Critics might not want it to happen, but Sean “Puffy” Combs could be on to another hit.

A week ago, Combs tweeted that he was interested in buying the Carolina Panthers after owner Jerry Richardson announced he would sell his controlling share of the team following accusations against him of sexual harassment.

FILE – In this June 19, 2017, file photo, Sean Combs, producer of the documentary film “Can’t Stop Won’t Stop: A Bad Boy Story,” poses for a portrait at the Four Seasons Hotel in Los Angeles. Combs announced on Nov. 4, 2017, that he was changing his nickname to Love or Brother Love. (Photo by Chris Pizzello/Invision/AP, File)

“I would like to buy the @Panthers. Spread the word,” he tweeted, later adding, “There are no African American NFL owners. Let’s make history.”

Combs ought to be taken seriously—he might not have the full financial backing to purchase Richardson’s share outright, but he can definitely front the funds to lead an ownership group. With other prominent Black athletes such as Steph Curry and Colin Kaepernick expressing interest in joining Combs’ group, it’s possible that Combs will find his way into an ownership position. He is a known showman and has proven that he often gets what he goes after.

Headed by Combs as a mouthpiece, an ownership group comprised of African American men could potentially alter the racial landscape of the league. Adding a group of Black owners to the NFL would certainly be groundbreaking for a league filled with White owners. Combs’ boastfulness and braggadocio wouldn’t sit well at owners’ meetings, but would become something to look forward to in Black households. And Carolina would instantly become America’s favorite urban team with Cam Newton and Kaepernick as its quarterbacks.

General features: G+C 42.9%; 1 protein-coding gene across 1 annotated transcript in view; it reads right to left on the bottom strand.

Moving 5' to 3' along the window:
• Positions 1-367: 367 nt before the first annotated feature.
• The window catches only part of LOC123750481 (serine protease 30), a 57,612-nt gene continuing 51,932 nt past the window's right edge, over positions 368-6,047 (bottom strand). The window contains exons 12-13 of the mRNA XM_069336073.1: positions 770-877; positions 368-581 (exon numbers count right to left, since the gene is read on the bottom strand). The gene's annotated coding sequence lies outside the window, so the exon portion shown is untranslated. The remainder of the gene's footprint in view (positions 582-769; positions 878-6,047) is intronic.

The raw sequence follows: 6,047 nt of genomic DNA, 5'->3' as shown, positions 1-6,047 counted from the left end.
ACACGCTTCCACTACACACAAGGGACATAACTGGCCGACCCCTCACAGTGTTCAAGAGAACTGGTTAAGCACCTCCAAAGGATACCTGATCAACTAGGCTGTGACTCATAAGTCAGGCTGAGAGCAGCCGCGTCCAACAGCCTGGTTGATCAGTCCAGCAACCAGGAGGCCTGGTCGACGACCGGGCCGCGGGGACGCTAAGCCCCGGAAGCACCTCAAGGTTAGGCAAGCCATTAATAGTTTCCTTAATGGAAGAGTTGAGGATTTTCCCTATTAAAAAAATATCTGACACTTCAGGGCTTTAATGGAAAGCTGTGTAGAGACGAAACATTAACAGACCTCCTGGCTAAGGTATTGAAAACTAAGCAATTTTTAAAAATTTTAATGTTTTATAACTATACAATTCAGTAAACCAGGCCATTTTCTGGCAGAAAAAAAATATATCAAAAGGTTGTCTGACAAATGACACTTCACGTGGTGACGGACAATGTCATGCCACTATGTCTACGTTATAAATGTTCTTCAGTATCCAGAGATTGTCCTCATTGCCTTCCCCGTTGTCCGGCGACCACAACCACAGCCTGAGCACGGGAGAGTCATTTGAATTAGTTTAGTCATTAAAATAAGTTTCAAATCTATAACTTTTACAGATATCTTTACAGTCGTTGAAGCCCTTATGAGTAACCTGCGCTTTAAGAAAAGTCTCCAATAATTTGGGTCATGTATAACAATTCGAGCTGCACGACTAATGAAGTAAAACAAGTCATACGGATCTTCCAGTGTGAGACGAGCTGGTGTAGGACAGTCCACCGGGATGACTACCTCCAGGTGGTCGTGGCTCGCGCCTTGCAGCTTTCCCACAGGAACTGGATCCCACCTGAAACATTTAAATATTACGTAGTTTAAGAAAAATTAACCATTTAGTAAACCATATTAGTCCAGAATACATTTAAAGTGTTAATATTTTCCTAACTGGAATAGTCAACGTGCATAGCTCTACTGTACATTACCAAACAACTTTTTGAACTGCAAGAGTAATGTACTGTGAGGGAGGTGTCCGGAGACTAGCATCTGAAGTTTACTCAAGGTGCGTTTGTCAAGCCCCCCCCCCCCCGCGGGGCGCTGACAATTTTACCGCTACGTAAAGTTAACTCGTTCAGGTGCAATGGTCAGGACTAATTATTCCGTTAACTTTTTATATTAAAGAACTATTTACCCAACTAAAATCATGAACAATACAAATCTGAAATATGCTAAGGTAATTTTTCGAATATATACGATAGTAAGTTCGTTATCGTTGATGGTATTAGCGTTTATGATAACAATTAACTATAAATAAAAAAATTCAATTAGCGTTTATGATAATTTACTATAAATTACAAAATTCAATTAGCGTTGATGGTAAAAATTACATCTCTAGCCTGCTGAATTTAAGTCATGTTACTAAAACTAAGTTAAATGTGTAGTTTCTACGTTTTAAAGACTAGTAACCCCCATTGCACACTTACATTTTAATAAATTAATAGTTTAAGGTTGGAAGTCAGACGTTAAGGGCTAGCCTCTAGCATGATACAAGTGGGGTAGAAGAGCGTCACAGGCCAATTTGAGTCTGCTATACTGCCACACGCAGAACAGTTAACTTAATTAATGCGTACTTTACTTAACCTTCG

It’s exciting just to fantasize about the possibility, but Combs’ bid may be serious enough that it would require some type of interference to stop it. If Combs can round up the resources, he’ll have a huge advantage as a major media figure and poplar candidate. He can remember when late-80s rap group N.W.A. was the most controversial collection in America. Nearly 40 years later, Combs could be the brains behind another group that will definitely have protesters primed and ready.

 

Stephen D. Riley

Special to the AFRO